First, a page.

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Citizens Property Insurance Corp. v. Sampedro

Florida Court of Appeals, Third District

June 12, 2019

Citizens Property Insurance Corporation, Appellant,
v.
Marc Sampedro and Yanelys Sampedro, Appellees.

         Not final until disposition of timely filed motion for rehearing.

          An Appeal from a non-final order from the Circuit Court for Miami-Dade County, David C. Miller, Judge. Lower Tribunal No. 18-6645

          Traub Lieberman Straus & Shrewsberry and Scot E. Samis (St. Petersburg), for appellant.

          Barnard Law Offices and Garrett William Haakon Clifford, for appellees.

          Before SALTER, FERNANDEZ and LINDSEY, JJ.

          SALTER, J.

         Citizens Property Insurance Corporation ("Citizens") appeals non-final orders determining, as a matter of law, that four counts in the complaint filed by the insureds (Marc and Yanelys Sampedro, the "Insureds") are not barred by Citizens' statutory sovereign immunity.[1] The trial court denied Citizens' motion to dismiss the four counts seeking declaratory judgment "under Higgins v. State Farm Fire & Cas. Co., 894 So.2d 5 (Fla. 2004)." Citizens has not appealed (and jurisdictionally could not appeal, at this juncture) the trial court's determination that the Insureds' separate count for breach of the residential insurance policy may proceed.

         We have jurisdiction under Florida Rule of Appellate Procedure 9.130(a)(3)(C)(xi). Our standard of review on the sovereign immunity issue is de novo. Plancher v. UCF Athletics Ass'n, 175 So.3d 724, 725 n.3 (Fla. 2015).

         We reverse the order below for three independently sufficient reasons.

         First, Higgins involved a private insurer (State Farm) lacking any statutory grant of sovereign immunity. The case stands for the unremarkable principle that the declaratory judgment statutes "can be used to decide disputes in respect to insurance policy indemnity coverage and defense obligations," regarding an underlying tort claim and a private insurer. 894 So.2d at 15. The Insureds, and the four claims under consideration in the present case, do not seek coverage declarations-the claims attempt to assert purported private rights of action that do not exist.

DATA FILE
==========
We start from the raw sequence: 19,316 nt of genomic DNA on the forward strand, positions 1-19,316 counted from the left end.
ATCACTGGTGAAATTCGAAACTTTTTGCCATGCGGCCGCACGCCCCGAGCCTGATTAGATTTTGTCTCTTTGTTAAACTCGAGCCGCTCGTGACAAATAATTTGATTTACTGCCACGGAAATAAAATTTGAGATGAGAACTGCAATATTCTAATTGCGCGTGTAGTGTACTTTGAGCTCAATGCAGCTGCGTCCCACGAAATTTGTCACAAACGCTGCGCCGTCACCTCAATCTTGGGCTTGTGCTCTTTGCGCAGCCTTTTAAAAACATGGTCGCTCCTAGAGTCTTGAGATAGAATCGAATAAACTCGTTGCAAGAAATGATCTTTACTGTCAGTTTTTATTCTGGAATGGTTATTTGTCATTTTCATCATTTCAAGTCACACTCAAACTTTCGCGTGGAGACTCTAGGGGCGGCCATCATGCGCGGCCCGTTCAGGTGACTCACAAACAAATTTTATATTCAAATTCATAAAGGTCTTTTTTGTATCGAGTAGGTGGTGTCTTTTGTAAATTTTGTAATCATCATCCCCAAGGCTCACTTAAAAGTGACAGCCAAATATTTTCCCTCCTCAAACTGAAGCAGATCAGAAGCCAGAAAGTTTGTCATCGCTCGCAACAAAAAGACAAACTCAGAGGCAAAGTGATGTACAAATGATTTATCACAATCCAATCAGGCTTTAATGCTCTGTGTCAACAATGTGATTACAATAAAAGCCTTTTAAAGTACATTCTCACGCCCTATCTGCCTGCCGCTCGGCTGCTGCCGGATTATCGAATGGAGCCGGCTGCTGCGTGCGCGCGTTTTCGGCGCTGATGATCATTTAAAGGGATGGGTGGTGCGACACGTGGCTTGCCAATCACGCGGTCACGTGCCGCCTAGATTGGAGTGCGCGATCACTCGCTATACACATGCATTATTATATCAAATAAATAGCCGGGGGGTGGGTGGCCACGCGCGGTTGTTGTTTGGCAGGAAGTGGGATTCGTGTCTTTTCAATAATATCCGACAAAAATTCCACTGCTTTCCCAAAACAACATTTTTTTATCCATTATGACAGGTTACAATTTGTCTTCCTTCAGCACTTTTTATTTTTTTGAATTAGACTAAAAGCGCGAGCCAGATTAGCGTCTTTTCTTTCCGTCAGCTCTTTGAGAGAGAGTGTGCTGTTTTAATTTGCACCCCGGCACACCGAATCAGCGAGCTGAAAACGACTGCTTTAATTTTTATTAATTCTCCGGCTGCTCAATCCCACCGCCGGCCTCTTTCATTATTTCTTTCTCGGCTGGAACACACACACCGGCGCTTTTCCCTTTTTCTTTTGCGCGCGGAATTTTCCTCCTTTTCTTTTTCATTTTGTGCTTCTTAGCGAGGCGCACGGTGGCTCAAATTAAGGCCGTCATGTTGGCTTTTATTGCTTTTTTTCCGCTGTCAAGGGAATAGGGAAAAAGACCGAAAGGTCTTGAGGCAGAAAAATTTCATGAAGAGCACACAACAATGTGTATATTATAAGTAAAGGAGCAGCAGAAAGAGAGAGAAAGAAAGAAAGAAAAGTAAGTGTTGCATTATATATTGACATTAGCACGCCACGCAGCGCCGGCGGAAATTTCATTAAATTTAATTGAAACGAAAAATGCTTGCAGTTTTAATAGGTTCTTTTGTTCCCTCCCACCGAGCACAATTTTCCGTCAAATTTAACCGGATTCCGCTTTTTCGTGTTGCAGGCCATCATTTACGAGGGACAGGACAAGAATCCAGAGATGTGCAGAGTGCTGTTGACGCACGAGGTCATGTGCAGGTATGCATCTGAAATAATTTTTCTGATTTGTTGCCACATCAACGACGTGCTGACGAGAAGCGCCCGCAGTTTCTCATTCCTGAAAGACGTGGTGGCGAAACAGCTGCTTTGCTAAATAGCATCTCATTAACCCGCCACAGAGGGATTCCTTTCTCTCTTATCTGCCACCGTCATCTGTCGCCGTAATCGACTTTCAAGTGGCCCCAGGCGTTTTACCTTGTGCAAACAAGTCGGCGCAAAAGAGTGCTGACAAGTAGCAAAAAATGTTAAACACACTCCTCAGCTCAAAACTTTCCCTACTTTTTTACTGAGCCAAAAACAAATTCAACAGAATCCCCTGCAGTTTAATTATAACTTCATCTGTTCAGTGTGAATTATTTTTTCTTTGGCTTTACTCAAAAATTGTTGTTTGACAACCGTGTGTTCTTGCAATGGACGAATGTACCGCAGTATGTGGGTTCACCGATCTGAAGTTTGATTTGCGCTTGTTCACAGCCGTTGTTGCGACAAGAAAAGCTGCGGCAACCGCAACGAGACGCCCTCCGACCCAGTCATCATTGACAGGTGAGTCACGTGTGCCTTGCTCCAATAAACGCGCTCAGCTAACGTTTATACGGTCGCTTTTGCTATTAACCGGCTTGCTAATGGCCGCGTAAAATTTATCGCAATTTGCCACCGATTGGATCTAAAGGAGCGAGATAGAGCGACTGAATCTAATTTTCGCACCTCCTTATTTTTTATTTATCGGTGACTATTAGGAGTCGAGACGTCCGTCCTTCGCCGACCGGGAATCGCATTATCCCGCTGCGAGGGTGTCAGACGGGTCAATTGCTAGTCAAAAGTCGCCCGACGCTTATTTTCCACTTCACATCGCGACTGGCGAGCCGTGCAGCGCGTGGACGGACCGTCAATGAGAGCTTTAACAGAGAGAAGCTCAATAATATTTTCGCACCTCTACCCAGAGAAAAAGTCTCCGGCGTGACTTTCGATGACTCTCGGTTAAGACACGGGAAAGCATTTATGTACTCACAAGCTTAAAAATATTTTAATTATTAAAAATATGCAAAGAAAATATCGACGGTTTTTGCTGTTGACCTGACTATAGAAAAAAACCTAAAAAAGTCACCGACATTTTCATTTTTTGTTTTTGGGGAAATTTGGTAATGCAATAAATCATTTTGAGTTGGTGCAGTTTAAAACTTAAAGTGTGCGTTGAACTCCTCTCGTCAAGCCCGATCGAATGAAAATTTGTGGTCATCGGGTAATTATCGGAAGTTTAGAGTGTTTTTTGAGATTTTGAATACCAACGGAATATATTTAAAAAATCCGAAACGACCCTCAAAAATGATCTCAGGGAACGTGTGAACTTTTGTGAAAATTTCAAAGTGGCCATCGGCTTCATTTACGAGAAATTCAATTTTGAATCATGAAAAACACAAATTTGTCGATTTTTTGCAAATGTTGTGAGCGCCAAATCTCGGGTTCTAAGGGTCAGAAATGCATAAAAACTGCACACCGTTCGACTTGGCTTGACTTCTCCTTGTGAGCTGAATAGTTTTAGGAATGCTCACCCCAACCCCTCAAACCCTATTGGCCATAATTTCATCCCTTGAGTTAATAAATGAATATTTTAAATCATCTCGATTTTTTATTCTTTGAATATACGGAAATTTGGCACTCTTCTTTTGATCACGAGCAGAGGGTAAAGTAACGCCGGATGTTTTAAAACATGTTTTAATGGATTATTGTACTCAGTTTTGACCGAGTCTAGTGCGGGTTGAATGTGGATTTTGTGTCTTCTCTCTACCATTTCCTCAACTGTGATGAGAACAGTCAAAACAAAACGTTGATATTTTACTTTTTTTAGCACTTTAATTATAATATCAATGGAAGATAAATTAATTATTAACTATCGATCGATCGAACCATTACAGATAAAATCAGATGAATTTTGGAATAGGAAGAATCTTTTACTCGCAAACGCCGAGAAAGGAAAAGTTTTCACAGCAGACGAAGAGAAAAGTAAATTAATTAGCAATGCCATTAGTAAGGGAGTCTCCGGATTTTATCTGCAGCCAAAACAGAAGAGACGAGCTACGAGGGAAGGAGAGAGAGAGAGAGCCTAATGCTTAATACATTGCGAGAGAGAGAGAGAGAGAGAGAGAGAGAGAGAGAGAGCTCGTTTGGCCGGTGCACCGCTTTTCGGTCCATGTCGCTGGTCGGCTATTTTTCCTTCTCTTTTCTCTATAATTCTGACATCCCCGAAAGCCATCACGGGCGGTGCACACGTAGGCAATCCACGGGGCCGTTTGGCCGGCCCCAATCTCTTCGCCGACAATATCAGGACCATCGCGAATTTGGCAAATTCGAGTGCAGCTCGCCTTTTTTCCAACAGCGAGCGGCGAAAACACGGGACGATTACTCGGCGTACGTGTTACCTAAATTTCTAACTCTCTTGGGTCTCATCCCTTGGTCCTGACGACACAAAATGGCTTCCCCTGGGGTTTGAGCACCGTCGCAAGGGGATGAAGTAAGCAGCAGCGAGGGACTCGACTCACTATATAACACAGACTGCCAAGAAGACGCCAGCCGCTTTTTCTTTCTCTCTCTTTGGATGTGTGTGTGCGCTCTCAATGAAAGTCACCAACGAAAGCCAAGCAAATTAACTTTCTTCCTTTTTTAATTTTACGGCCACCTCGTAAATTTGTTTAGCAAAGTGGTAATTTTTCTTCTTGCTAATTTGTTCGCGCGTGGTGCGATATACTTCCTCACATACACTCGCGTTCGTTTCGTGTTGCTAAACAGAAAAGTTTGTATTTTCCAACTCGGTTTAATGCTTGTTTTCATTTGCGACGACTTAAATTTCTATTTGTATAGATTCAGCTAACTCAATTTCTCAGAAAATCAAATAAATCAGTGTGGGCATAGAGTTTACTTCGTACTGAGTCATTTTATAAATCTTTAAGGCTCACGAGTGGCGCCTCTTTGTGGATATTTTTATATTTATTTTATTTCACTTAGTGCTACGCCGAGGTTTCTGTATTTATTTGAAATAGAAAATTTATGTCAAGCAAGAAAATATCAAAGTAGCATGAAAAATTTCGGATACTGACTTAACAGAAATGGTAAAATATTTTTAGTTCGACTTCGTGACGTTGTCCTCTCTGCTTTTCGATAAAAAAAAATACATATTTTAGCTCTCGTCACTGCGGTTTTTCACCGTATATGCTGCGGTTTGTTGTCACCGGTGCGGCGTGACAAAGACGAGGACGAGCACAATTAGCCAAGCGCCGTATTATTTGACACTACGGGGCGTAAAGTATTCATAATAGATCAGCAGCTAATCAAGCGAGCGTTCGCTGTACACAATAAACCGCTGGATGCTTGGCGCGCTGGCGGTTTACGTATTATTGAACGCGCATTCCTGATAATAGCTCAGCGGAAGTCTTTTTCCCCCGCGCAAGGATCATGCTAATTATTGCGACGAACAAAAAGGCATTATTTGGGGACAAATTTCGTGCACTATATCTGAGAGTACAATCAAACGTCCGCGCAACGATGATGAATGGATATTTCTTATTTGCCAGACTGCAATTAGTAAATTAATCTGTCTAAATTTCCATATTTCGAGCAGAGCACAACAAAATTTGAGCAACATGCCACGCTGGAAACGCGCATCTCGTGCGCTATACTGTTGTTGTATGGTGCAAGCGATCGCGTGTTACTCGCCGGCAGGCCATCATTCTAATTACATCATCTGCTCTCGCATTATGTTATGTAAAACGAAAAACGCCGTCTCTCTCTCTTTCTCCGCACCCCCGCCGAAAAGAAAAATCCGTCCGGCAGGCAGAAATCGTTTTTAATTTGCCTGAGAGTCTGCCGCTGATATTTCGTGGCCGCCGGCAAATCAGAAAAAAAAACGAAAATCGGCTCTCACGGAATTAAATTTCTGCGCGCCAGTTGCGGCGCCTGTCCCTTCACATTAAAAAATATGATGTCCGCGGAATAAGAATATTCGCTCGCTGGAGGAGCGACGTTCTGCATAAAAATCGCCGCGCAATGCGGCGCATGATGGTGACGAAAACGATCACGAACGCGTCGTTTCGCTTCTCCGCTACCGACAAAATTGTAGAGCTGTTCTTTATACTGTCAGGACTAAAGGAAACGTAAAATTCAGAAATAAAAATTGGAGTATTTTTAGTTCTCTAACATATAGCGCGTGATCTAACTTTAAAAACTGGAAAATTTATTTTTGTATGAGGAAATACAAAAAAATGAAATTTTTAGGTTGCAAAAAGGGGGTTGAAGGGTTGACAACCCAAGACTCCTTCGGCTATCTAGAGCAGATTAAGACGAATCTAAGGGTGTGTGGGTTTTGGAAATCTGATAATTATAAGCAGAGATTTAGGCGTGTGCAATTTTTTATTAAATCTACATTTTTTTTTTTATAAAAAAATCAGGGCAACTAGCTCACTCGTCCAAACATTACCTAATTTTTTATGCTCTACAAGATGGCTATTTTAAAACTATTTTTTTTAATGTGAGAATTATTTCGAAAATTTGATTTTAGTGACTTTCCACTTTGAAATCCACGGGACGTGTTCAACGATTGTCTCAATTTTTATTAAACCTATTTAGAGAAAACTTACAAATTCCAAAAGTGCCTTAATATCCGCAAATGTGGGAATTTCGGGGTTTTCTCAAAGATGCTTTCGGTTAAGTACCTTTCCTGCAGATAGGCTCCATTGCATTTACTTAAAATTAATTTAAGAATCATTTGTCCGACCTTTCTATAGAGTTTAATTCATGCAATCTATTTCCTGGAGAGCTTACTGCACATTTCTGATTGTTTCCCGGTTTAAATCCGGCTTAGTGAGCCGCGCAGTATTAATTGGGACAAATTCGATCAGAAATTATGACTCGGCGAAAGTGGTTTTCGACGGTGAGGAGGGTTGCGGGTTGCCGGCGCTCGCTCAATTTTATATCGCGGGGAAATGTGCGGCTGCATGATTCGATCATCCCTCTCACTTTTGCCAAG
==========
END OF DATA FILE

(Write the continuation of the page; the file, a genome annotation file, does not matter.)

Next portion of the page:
Second, Citizens is not a traditional private insurer. The Florida Legislature conferred powers and duties on Citizens by statute. Citizens may be characterized as a governmentally-created, not-for-profit insurer for eligible property owners otherwise unable to procure a policy in the private marketplace. See Citizens Prop. Ins. Corp. v. Perdido Sun Condo. Ass'n, 164 So.3d 663, 667 (Fla. 2015) (applying the exceptions to Citizens' statutory sovereign immunity to exclude statutory first-party bad faith claims asserted under another provision of the Florida Insurance Code).

         The statute conferring sovereign immunity on Citizens contains only five specific exceptions (subsections 627.351(6)(s)1.a. through 1.e.). The present case involves a claim by the Insureds against Citizens for water damage after a shower pan leak. The Insureds' residential homeowners' policy issued by Citizens and subsection 1.e of the immunity statute expressly allow a breach of contract action (liability in an action "for breach of contract or for benefits under a policy issued by the corporation"). But neither the policy nor the statute authorize creatively-drafted private claims for "breach of the duty to adjust" in other provisions of the Florida Insurance Code.[2]

         Third, in a motion for reconsideration filed after the trial court's initial denial of Citizens' motion to dismiss the four counts, Citizens directed the trial court's and the Insureds' attention to the Fourth District's opinion in Citizens Property Insurance Corp. v. Mendoza, 250 So.3d 716 (Fla. 4th DCA 2018). The Mendoza decision was issued July 5, 2018. The case addressed similar claims for declaratory relief filed by the same law firm representing the Insureds in the present case. The motion for reconsideration bringing the Mendoza decision to the trial court's attention was binding on the trial court in the absence of binding authority from this Court; Pardo v. State, 596 So.2d 665, 666 (Fla. 1992) ("Thus, in the absence of interdistrict conflict, district court decisions bind all Florida trial courts.").

         Citizens filed its eleven-page motion for reconsideration based on Mendoza on July 31, 2018, attaching a copy of the decision. The trial court entered its order denying the motion to dismiss the four counts in question that day. The next day, the trial court denied the motion for reconsideration in an unelaborated order and without a hearing. The Insureds' ...


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